CMS Reverses Decision on Changes to Medicare Part D Prescription Rules
Protests from family physicians and others have led the Centers for Medicare and Medicaid Services (CMS) to reverse its decision on proposed changes to the Medicare Part D prescription drug program. The CMS proposal would have removed antidepressants and antipsychotics from the list of medications that are required to be included in all Part D formularies. Since 2005, Medicare formularies have included six protected drug classes (anticonvulsants, antidepressants, antineoplastics, antipsychotics, antiretrovirals, and immunosuppressants for the treatment of transplant rejection), and the American Academy of Family Physicians (AAFP) opposed changes to their status that could limit a patient's access to physician-prescribed medications. While acknowledging that the CMS proposal was made based on the cost of drugs and their usage rates, the AAFP argued that limiting some prescription drugs that were part of regular treatment could end up increasing the cost of care. In response to criticism regarding the proposed changes to Part D drug classifications, CMS announced on March 10 that it was dropping that change. For more information, go to https://www.aafp.org/news/government-medicine/20140319partDwithdraw.html.
Medical Groups Ask the HHS to Clarify Tobacco-Cessation Benefits Under the ACA
More than 30 health care organizations, including the AAFP, have asked the U.S. Department of Health and Human Services (HHS) for guidance on tobacco-cessation benefits offered in accordance with the Patient Protection and Affordable Care Act (ACA). In a letter to HHS Secretary Kathleen Sebelius, the groups noted that a recent U.S. surgeon general's report on the health consequences of smoking called for a number of specific actions, including access to barrier-free proven tobacco-use cessation treatment, such as counseling and medication. The groups expressed concern that although the ACA requires insurance companies to provide tobacco-cessation services to beneficiaries, those who are ready to quit do not have access to free cessation services. For example, a 2012 study by Georgetown University's Health Policy Institute found that only four of the 39 private health plans analyzed clearly covered a full range of evidence-based tobacco-cessation services. For more information, go to https://www.aafp.org/news/health-of-the-public/20140331tobacco-cessationltr.html.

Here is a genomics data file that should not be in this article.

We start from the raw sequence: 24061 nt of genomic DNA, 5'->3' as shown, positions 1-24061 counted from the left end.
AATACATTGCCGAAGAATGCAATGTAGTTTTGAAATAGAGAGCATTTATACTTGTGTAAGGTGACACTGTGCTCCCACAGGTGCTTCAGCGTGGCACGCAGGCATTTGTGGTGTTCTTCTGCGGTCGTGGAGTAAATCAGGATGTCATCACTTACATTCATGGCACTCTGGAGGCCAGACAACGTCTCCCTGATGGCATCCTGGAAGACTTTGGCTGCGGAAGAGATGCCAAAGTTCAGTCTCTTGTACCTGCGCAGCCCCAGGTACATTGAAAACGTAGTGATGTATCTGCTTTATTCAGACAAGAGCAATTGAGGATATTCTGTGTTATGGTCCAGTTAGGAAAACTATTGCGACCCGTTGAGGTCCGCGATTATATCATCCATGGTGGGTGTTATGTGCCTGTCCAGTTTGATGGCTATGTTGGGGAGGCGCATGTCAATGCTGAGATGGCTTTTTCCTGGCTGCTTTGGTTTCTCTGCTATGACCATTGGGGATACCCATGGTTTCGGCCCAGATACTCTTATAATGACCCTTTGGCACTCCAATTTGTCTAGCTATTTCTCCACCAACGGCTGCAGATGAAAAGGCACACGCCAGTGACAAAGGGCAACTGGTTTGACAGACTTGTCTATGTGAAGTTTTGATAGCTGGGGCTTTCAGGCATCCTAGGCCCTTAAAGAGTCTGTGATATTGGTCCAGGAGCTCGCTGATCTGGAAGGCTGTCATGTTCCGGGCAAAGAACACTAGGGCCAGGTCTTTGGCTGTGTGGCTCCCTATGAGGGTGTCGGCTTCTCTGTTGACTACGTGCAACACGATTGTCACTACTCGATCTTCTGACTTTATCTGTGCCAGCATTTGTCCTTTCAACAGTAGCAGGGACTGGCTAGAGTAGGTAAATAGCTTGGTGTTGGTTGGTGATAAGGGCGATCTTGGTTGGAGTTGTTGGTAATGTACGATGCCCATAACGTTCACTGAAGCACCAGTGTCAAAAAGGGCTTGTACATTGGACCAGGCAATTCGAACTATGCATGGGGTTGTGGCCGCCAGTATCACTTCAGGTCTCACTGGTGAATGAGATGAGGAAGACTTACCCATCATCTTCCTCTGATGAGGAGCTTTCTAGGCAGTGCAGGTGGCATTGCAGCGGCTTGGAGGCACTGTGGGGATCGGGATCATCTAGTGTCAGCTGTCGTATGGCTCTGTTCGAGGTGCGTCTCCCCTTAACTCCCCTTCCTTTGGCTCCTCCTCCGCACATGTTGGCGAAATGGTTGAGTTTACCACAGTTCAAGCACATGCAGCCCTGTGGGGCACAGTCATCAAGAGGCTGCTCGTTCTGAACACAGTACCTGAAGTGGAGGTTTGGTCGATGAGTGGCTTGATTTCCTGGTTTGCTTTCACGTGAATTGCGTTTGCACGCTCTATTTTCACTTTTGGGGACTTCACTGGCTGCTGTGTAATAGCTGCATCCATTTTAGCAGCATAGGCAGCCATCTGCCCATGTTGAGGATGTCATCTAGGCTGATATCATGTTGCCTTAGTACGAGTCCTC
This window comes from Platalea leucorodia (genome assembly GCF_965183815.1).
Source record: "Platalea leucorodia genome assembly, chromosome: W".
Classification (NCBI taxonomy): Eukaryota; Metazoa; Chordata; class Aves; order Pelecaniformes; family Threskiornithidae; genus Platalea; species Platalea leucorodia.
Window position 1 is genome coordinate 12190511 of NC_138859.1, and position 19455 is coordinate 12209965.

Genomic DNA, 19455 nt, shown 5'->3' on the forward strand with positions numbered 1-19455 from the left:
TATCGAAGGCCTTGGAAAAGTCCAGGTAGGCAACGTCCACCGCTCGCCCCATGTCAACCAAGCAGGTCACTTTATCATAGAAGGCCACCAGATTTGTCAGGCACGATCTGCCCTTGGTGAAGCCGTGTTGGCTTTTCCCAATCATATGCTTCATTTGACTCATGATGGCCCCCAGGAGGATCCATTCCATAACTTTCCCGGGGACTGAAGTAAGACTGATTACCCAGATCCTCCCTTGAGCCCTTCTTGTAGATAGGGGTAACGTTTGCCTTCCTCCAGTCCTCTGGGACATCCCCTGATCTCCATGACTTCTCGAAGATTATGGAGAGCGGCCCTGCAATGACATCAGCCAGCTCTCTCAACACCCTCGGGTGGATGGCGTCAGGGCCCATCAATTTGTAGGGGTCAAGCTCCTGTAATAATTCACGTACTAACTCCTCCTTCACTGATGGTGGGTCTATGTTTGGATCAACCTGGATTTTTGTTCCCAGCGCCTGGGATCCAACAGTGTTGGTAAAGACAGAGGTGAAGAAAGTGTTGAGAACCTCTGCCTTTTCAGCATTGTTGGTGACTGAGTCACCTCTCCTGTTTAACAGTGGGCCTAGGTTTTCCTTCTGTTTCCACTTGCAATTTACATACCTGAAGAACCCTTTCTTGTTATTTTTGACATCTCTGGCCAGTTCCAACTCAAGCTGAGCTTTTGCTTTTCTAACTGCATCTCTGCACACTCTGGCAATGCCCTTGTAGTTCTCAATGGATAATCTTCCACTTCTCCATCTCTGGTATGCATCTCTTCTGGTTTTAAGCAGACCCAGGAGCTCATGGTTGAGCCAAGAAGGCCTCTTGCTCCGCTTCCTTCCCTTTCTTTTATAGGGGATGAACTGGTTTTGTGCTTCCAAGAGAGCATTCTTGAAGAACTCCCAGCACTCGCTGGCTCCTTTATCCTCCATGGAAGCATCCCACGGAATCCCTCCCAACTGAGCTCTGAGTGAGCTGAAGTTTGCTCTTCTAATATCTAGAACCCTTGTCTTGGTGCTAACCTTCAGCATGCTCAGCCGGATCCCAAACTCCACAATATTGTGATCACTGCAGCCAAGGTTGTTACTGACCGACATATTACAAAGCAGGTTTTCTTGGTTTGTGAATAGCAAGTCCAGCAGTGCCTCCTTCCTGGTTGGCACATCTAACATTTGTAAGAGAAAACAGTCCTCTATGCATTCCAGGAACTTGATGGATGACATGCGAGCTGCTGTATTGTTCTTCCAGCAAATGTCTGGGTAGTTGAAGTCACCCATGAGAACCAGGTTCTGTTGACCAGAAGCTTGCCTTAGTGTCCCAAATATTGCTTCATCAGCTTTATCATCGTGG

Family Medicine Residency Match Rate Increases for Fifth Consecutive Year
For the fifth straight year, the number of medical students choosing family medicine is up slightly from the previous year. In the 2014 National Resident Matching Program, 3,000 U.S. medical school graduates and international medical graduates chose family medicine; that figure represents a 2% increase (62 more positions filled) compared with the 2,938 family medicine spots filled in 2013. Moreover, of this year's total, 1,416 U.S. seniors matched to family medicine, 42 (3%) more than in 2013. A total of 70 more family medicine residency positions were offered in 2014 compared with 2013, but the higher number of students matching into the specialty maintained the same fill rate of 96%. AAFP President Reid Blackwelder, MD, suggested that increased media attention on primary care as a result of the ACA likely had some impact on match rates. For more information, go to https://www.aafp.org/news/education-professional-development/20140321match.html.
Free HHS Software Helps Physicians Maintain HIPAA Compliance
HHS is offering a security risk–assessment (SRA) software tool that allows physicians to evaluate the security of patient data as required by the Health Insurance Portability and Accountability Act (HIPAA). Under HIPAA regulations, medical organizations that handle personal health information are required to conduct regular risk assessments to determine whether their data are vulnerable to any kind of breach. The new software is not required by HIPAA, but it is intended to help physician practices analyze their data systems. The program includes a set of 156 questions about practice activities that address all HIPAA requirements. Based on their answers to these questions, physicians are advised whether corrective action is needed. The program also allows physician practices to produce a report that can be distributed to auditors. The tool is available for Windows operating systems and iOS iPads. The Windows version is available at http://www.healthit.gov/providers-professionals/security-risk-assessment. The iPad version is available in the App Store; search for HHS SRA tool.
—AFP and AAFP NEWS staff